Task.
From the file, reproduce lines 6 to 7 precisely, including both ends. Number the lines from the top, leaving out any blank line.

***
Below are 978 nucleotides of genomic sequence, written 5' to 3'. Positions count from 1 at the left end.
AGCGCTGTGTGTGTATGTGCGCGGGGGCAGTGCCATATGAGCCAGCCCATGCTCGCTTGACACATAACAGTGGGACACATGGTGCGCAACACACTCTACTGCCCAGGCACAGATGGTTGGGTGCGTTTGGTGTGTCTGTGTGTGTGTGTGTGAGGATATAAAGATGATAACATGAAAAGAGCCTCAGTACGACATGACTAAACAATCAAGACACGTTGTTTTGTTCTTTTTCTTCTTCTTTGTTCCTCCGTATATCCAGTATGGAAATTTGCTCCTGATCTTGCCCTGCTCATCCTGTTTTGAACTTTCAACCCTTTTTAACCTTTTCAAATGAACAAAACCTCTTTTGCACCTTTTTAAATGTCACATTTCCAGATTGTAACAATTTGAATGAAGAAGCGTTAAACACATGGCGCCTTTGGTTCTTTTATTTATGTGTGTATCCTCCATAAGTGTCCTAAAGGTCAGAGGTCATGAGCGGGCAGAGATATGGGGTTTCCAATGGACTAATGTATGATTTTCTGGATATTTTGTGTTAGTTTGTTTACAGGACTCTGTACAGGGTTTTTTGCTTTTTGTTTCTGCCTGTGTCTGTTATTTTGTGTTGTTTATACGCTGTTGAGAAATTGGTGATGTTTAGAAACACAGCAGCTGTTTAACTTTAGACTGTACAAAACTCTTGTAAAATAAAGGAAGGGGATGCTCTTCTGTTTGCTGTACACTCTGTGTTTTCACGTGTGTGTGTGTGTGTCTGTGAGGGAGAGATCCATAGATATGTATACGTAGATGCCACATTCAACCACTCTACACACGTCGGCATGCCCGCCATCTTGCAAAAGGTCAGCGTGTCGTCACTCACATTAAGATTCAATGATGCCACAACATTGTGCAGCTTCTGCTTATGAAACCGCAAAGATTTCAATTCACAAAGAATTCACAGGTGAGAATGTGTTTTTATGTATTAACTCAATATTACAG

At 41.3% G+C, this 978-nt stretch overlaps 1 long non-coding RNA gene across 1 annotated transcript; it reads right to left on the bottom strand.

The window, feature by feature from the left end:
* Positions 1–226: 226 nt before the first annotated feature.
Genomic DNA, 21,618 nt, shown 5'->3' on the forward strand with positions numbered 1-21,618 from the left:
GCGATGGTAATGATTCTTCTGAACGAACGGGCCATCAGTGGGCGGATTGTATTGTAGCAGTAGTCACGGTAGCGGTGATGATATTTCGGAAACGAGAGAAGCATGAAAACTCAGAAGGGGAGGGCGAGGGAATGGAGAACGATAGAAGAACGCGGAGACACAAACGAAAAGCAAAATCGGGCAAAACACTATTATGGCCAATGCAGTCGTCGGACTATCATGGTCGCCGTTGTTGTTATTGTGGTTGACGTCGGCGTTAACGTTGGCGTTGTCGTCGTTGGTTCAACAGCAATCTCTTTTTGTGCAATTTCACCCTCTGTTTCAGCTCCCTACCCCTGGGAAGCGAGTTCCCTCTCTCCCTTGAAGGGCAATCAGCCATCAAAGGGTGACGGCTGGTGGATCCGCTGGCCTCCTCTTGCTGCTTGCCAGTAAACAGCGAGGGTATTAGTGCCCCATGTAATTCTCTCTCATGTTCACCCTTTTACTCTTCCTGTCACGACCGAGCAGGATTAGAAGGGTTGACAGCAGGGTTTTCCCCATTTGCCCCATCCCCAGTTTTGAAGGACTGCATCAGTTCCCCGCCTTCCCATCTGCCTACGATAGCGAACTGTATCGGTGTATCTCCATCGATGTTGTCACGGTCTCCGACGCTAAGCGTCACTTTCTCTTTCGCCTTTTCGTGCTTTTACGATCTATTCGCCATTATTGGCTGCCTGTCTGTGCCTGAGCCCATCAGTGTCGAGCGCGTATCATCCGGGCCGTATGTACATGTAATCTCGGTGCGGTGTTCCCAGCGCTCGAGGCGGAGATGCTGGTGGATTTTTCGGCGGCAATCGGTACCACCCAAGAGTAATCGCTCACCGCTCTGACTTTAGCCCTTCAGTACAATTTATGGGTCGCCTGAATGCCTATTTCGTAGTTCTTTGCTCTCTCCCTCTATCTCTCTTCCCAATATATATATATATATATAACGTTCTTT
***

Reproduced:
Genomic DNA, 21,618 nt, shown 5'->3' on the forward strand with positions numbered 1-21,618 from the left:
GCGATGGTAATGATTCTTCTGAACGAACGGGCCATCAGTGGGCGGATTGTATTGTAGCAGTAGTCACGGTAGCGGTGATGATATTTCGGAAACGAGAGAAGCATGAAAACTCAGAAGGGGAGGGCGAGGGAATGGAGAACGATAGAAGAACGCGGAGACACAAACGAAAAGCAAAATCGGGCAAAACACTATTATGGCCAATGCAGTCGTCGGACTATCATGGTCGCCGTTGTTGTTATTGTGGTTGACGTCGGCGTTAACGTTGGCGTTGTCGTCGTTGGTTCAACAGCAATCTCTTTTTGTGCAATTTCACCCTCTGTTTCAGCTCCCTACCCCTGGGAAGCGAGTTCCCTCTCTCCCTTGAAGGGCAATCAGCCATCAAAGGGTGACGGCTGGTGGATCCGCTGGCCTCCTCTTGCTGCTTGCCAGTAAACAGCGAGGGTATTAGTGCCCCATGTAATTCTCTCTCATGTTCACCCTTTTACTCTTCCTGTCACGACCGAGCAGGATTAGAAGGGTTGACAGCAGGGTTTTCCCCATTTGCCCCATCCCCAGTTTTGAAGGACTGCATCAGTTCCCCGCCTTCCCATCTGCCTACGATAGCGAACTGTATCGGTGTATCTCCATCGATGTTGTCACGGTCTCCGACGCTAAGCGTCACTTTCTCTTTCGCCTTTTCGTGCTTTTACGATCTATTCGCCATTATTGGCTGCCTGTCTGTGCCTGAGCCCATCAGTGTCGAGCGCGTATCATCCGGGCCGTATGTACATGTAATCTCGGTGCGGTGTTCCCAGCGCTCGAGGCGGAGATGCTGGTGGATTTTTCGGCGGCAATCGGTACCACCCAAGAGTAATCGCTCACCGCTCTGACTTTAGCCCTTCAGTACAATTTATGGGTCGCCTGAATGCCTATTTCGTAGTTCTTTGCTCTCTCCCTCTATCTCTCTTCCCAATATATATATATATATATAACGTTCTTT